Martin Sheen, the left-wing star of NBC's "West Wing," complained that network execs were angry with him for taking a vocal stance against a possible war with Iraq. And, sure enough, within a couple of days all of Hollywood was up in arms.
"All Americans, whether we are actors, writers, doctors, accountants, farmers or members of our armed services, share fundamental liberties," declared the West Coast branch of the Writer's Guild on March 3. "One of those is the right to speak out … on the issues of the day. Today in America, the most significant issue of concern is whether we will enter into a full-scale war against Iraq."
Now, I agree with that. But there's a reason why you haven't seen America's leading accountants on "Nightline" or "Crossfire" to debate the war; few people care what they have to say. And this is unfair. After all, accountants have to be smart to be successful. Actors, who are booked on many of these news shows, have to pretend to be smart.
This highlights the central problem when discussing Hollywood activism: We shouldn't be discussing it in the first place. But because East Coast news producers fall for the celebrity bait every time, these intellectually insecure performers have an influence vastly disproportionate to anything they've earned.
Which leads us to the latest Hollywood hysteria about what it calls "McCarythism." Various Hollywood unions including the Screen Actors Guild and the Writer's Guild have issued statements this week condemning the specter of "witch hunts" against vocal opponents of a war with Iraq.
"Some have recently suggested that well-known individuals who express `unacceptable' views should be punished by losing their right to work," said SAG's statement. "This shocking development suggests that the lessons of history have, for some, fallen on deaf ears."
The statement goes on to invoke the House Committee on Un-American Activities and the blacklist and the rest. "During this shameful period, our own industry prostrated itself before smear campaigns and witch hunters rather than standing on the principles articulated in the nation's fundamental documents."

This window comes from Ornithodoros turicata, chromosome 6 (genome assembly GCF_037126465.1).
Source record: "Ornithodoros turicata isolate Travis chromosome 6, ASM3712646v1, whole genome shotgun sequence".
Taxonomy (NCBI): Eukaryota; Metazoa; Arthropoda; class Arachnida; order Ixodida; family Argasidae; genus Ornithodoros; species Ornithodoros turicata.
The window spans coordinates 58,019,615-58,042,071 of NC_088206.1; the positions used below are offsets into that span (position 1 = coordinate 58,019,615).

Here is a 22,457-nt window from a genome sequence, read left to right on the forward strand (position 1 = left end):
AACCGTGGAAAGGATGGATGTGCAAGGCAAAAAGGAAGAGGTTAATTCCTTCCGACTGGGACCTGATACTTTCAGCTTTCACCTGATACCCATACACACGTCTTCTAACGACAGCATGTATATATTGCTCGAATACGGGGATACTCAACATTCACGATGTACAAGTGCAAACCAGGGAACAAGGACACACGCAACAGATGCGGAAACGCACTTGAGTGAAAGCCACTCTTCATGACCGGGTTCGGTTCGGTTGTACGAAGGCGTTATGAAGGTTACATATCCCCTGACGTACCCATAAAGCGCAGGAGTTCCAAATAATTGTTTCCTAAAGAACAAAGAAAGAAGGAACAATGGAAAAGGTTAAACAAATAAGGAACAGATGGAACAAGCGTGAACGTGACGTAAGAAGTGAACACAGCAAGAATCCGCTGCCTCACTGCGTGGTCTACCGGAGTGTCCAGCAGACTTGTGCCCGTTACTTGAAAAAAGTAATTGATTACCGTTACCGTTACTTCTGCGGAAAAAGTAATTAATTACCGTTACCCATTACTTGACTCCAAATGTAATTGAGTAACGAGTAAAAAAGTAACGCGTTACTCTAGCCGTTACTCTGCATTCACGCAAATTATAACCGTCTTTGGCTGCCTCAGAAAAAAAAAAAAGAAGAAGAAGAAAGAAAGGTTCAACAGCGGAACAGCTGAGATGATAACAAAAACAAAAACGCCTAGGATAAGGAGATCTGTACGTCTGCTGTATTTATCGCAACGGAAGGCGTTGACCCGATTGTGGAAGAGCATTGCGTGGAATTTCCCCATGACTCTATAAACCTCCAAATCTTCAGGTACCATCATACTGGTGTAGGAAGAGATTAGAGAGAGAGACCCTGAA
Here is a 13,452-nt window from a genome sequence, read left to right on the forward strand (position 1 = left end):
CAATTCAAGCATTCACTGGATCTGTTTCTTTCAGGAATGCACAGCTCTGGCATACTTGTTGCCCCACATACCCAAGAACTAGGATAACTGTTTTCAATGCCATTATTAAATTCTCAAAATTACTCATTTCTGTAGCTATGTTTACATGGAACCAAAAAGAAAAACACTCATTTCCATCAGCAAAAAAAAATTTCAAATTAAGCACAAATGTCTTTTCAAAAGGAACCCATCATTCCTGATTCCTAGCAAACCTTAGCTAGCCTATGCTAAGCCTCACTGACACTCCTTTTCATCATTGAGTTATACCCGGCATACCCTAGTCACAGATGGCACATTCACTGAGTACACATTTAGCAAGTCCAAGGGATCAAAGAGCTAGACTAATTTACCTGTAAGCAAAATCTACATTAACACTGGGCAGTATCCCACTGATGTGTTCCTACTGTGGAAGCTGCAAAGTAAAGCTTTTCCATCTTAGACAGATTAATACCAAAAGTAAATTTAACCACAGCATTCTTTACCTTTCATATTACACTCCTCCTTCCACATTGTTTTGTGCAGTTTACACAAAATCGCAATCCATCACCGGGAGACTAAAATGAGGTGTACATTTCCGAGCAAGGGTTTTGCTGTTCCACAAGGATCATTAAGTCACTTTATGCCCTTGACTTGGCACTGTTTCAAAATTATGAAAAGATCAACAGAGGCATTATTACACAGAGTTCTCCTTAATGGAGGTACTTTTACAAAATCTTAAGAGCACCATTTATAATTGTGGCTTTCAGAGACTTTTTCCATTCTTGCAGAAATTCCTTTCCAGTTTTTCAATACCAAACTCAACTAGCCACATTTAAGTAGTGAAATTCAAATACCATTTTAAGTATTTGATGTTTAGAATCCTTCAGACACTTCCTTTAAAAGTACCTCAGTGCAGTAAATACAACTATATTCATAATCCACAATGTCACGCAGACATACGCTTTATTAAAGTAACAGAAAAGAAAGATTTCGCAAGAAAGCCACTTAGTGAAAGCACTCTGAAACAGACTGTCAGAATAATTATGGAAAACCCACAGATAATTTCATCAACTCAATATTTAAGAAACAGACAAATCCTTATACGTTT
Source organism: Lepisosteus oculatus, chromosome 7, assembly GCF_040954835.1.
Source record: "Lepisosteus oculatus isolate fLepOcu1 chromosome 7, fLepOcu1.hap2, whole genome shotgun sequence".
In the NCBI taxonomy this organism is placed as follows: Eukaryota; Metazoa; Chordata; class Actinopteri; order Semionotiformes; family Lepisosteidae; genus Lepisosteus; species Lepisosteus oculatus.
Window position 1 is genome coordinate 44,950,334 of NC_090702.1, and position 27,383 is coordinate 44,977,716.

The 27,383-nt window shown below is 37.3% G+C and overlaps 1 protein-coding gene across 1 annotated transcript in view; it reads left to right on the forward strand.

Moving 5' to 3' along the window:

Now, there are a lot of stolen bases in Hollywood's version of history. Hollywood's martyr-mythology leaves out the fact that the famed Hollywood Ten, for example, were in fact members of the Communist Party, which advocated the violent overthrow of the U.S. government in violation of the Smith Act and which took orders directly from Moscow. But it's also true that the McCarthy hearings went too far, and some innocent people were unfairly punished along with some guilty people who were fairly punished.
Indeed, the outbursts from the Hollywood unions are perfect examples of why we shouldn't take Hollywood too seriously when it comes to matters of politics and policy. The SAG statement includes this table-thumper: "With a painfully clear appreciation of history, we deplore the idea that those in the public eye should suffer professionally for having the courage to give voice to their views."
But why? What would be wrong with Sheen getting in trouble with NBC for taking an unpopular position? NBC, last time I checked, is still a business and not a branch of the U.S. government. Hollywood activists have such an inflated sense of their own importance they think any hindrance of their own prattle is the equivalent of censorship or cracking down on dissent.
This is absurd. I guarantee you that if I wrote a column defending the North American Man-Boy Love Association, I would "suffer professionally" for having the "courage to give voice to my views."
If an accountant were to take to the airwaves denouncing -or supporting -a war with Iraq, it'd be entirely
reasonable to expect that some of his clients might take their business elsewhere.
Why are Hollywood stars exempt from social pressure? Indeed, Hollywood activists would be the first to harass a company that advocated discrimination against gays or wife-beating. Would that make them McCarythites? I've met many conservatives in Hollywood and New York who are terrified of being "outed" for their views. I await the SAG statement on their plight.
Free speech and free association are two-way streets. If you want to say America is an evil cesspool, you have every right to do so. If I want to say -with my words or dollars -that you are unpatriotic swine, that's my free speech, too
The SAG crowd wants it both ways. They smugly celebrate their own "courage" for speaking out, while at the same time they denounce the notion that there should be consequences for their "courage." Well, courage requires risk to be called courage. I'm sure accountants are smart enough to understand that.